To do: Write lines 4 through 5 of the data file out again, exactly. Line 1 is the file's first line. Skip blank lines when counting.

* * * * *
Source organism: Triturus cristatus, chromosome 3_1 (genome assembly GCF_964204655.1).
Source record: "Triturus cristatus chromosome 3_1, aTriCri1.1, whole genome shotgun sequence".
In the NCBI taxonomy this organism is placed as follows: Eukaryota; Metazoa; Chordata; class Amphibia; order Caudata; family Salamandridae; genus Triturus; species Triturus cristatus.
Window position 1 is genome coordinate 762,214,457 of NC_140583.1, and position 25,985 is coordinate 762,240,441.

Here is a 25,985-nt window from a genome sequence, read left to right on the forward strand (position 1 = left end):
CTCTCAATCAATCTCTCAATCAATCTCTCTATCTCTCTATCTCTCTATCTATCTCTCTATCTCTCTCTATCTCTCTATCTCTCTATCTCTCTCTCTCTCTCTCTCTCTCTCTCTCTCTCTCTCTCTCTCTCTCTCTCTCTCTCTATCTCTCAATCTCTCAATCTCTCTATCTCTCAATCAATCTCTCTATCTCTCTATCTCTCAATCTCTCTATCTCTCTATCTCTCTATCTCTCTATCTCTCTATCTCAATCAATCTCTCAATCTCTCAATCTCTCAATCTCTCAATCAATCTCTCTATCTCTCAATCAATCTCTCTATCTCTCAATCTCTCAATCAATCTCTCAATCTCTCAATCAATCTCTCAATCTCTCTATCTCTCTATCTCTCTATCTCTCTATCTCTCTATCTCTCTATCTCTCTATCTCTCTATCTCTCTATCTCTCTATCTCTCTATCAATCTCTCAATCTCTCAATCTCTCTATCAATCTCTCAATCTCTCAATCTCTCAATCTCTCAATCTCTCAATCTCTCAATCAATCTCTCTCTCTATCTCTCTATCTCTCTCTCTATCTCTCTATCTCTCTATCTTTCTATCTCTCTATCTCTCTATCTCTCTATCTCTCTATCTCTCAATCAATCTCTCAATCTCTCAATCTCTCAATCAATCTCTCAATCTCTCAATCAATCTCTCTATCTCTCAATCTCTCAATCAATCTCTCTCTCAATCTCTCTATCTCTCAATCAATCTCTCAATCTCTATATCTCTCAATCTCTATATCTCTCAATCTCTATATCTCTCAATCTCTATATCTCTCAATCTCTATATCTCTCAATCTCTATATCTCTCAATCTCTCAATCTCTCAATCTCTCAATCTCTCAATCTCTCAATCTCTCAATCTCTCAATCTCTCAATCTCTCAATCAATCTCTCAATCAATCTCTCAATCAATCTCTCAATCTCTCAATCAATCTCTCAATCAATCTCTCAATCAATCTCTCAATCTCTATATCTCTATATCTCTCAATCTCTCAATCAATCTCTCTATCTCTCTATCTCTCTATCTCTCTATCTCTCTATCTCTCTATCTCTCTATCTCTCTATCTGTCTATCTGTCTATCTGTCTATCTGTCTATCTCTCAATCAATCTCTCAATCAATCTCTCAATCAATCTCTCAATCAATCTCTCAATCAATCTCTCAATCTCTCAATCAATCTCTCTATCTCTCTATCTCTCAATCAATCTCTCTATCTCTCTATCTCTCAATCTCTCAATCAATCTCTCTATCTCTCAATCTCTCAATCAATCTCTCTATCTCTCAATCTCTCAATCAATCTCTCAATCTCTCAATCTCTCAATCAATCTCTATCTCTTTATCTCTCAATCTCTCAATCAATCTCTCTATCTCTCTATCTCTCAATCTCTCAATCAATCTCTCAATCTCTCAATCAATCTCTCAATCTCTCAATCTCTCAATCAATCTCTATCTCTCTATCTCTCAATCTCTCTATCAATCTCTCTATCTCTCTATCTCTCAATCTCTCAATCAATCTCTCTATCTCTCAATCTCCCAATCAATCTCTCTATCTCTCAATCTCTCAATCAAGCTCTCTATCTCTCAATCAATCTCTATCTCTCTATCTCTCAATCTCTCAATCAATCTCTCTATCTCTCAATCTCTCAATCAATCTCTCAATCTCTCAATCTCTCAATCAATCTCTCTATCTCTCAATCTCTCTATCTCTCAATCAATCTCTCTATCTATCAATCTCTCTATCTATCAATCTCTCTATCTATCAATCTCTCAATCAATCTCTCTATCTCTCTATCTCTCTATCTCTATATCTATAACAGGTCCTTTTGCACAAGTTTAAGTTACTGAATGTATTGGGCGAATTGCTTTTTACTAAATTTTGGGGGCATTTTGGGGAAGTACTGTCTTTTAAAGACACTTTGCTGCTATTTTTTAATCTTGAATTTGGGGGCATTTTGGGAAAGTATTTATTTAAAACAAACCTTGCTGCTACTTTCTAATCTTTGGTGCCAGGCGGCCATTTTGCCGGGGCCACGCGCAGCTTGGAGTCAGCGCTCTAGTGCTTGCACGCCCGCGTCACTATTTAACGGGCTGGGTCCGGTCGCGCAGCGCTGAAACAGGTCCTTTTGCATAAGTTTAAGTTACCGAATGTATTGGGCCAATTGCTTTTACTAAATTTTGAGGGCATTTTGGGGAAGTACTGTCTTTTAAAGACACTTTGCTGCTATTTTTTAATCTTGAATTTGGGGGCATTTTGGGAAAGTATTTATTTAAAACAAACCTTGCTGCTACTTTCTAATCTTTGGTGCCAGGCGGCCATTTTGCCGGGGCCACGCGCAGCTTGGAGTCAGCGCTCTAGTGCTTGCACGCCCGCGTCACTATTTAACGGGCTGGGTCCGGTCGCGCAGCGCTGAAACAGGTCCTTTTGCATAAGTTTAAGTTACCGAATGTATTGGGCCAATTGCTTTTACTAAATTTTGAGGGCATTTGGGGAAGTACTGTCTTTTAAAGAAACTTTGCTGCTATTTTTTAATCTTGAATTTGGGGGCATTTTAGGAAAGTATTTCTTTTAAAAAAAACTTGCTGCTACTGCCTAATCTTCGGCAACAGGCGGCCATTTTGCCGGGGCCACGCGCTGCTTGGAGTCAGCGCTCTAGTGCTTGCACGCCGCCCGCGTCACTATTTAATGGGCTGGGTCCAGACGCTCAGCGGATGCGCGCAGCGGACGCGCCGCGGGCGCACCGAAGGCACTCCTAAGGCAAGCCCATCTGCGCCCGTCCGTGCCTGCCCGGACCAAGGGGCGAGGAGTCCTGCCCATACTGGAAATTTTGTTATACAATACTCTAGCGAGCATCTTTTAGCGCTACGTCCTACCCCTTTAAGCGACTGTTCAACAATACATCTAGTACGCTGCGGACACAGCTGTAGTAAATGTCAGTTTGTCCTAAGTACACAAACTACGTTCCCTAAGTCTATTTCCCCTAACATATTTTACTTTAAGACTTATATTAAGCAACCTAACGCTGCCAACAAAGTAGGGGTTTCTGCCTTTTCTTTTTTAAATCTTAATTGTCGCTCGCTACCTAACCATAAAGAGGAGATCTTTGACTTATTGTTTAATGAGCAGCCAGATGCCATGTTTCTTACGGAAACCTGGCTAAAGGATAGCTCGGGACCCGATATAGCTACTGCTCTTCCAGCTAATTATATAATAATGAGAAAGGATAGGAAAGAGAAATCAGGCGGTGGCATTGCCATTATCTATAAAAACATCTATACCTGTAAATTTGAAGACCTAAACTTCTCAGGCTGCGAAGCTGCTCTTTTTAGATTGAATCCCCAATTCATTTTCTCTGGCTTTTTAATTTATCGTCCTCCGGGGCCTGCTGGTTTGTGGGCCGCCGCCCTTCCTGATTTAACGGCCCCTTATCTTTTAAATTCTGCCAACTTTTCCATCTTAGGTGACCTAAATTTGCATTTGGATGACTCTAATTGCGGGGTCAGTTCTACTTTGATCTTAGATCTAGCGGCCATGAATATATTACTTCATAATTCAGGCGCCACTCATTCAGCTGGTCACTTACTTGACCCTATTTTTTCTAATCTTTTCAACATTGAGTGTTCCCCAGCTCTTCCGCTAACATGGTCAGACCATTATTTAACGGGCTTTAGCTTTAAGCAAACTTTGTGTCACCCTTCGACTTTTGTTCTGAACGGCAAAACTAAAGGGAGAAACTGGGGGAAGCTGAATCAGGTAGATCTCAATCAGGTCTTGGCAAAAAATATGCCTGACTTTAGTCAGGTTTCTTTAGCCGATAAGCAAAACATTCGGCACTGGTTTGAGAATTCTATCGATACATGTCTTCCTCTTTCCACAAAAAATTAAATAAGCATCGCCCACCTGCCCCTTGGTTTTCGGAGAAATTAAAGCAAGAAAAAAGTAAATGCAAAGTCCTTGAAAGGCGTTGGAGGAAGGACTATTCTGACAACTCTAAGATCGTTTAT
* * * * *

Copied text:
Window position 1 is genome coordinate 762,214,457 of NC_140583.1, and position 25,985 is coordinate 762,240,441.

Here is a 25,985-nt window from a genome sequence, read left to right on the forward strand (position 1 = left end):